The Los Angeles City Council this week approved a plan aimed at vastly expanding the city’s efforts to end homelessness, primarily by hiring more outreach workers, offering housing vouchers and building permanent housing for the tens of thousands of people living on the streets of Los Angeles.
The plan, which could cost $1.87 billion over the next decade, also details ways the city and other officials can step in to prevent people who are at risk from becoming homeless.
The vote came shortly before the county Board of Supervisors approved an anti-homelessness plan of its own, initially committing $100 million in funding. The first phase of the county’s effort, estimated to cost $42 million over 12 months, includes housing subsidies, job programs and 24-hour emergency shelters to serve as a bridge to permanent supportive housing.
The county’s plan includes 47 strategies covering six goals, which are to prevent homelessness, subsidize housing costs, increase income, provide case management and services, create a coordinated system for homeless services and increase affordable housing.
The county’s plan also calls on cities to subsidize housing costs, create policies that encourage more affordable housing to be built and improve the way police and other public safety officers interact with the homeless.
For example, under the county homeless initiative, cities interested in helping with rent subsidies, under a program known as rapid re-housing, would pay $500 per month for each household receiving the assistance, while the county would match that cost.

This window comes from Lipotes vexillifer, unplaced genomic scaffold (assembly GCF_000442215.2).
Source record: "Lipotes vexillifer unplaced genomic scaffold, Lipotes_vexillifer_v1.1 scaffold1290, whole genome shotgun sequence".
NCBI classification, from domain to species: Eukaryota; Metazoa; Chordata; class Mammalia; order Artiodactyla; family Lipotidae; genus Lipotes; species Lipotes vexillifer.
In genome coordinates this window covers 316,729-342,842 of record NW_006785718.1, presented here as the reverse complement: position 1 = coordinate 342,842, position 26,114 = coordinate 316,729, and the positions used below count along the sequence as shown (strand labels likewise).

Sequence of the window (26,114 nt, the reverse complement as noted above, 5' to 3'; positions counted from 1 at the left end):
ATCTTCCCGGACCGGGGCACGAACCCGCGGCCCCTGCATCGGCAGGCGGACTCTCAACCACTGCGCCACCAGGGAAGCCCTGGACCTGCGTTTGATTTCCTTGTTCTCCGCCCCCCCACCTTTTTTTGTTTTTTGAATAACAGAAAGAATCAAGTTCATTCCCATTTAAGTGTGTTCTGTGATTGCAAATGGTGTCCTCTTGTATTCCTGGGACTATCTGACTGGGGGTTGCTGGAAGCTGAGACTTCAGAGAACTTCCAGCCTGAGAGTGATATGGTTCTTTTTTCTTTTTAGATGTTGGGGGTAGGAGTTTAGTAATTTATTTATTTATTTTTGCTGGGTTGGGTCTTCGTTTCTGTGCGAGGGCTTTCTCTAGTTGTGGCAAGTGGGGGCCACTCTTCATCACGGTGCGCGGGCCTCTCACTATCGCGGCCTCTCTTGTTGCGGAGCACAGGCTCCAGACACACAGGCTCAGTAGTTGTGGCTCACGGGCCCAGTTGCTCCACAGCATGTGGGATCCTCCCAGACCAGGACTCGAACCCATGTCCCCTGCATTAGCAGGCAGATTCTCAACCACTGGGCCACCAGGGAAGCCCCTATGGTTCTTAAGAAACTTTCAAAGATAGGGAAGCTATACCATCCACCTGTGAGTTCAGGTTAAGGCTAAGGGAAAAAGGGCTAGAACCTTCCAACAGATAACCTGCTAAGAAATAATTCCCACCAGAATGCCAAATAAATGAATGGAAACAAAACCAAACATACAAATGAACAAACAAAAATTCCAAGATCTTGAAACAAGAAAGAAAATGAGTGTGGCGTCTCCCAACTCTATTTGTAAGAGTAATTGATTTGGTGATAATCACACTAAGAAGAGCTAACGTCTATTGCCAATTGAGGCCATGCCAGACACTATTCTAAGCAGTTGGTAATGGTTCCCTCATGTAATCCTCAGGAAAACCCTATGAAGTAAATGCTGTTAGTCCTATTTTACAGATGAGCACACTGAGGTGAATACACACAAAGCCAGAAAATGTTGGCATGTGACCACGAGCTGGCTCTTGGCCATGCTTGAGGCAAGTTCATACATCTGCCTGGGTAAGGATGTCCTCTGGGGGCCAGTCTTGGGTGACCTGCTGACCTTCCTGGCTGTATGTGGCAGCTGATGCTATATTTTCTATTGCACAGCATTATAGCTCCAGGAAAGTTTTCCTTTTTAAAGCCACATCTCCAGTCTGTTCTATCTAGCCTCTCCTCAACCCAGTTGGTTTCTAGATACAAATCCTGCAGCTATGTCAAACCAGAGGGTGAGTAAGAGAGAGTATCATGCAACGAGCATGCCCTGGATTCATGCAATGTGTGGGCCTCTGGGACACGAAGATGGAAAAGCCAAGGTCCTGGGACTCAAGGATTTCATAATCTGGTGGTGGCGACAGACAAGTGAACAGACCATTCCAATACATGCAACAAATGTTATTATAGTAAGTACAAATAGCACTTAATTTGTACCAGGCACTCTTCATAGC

For the city of Los Angeles, which has more than half of the estimated 44,000 homeless people in the county, the strategic plan lays out options for the use of about $100 million in city funds in the upcoming year, potentially reaching the $1.87 billion mark over the next 10 years.
“Our plan is in coordination and complementary to their (the county’s) plan, so we think the people of Southern California are getting the best bang for their buck towards solving this part of the problem,” said Councilman Marqueece Harris-Dawson, who co-chairs the council’s Homelessness and Poverty Committee.
City leaders, including Mayor Eric Garcetti and several City Council members, announced plans last year to dedicate about $100 million in city general funds toward homelessness.
Councilman Jose Huizar, who co-chairs the Homelessness and Poverty Committee, acknowledged that similar calls-to-action by past city leaders have come and gone without result, but “what’s different today and the direction that we are going is that we are turning from being reactive to proactive in, setting the policy direction” for the city’s efforts on homelessness.
The city of Los Angeles has typically acted to help the homeless, when there are court orders or lawsuits, and tends to turn to law enforcement to interact with the homeless, according to Huizar.
He said the plan will keep the city on track, even through changes in city leadership, by laying out goals for the city to reach.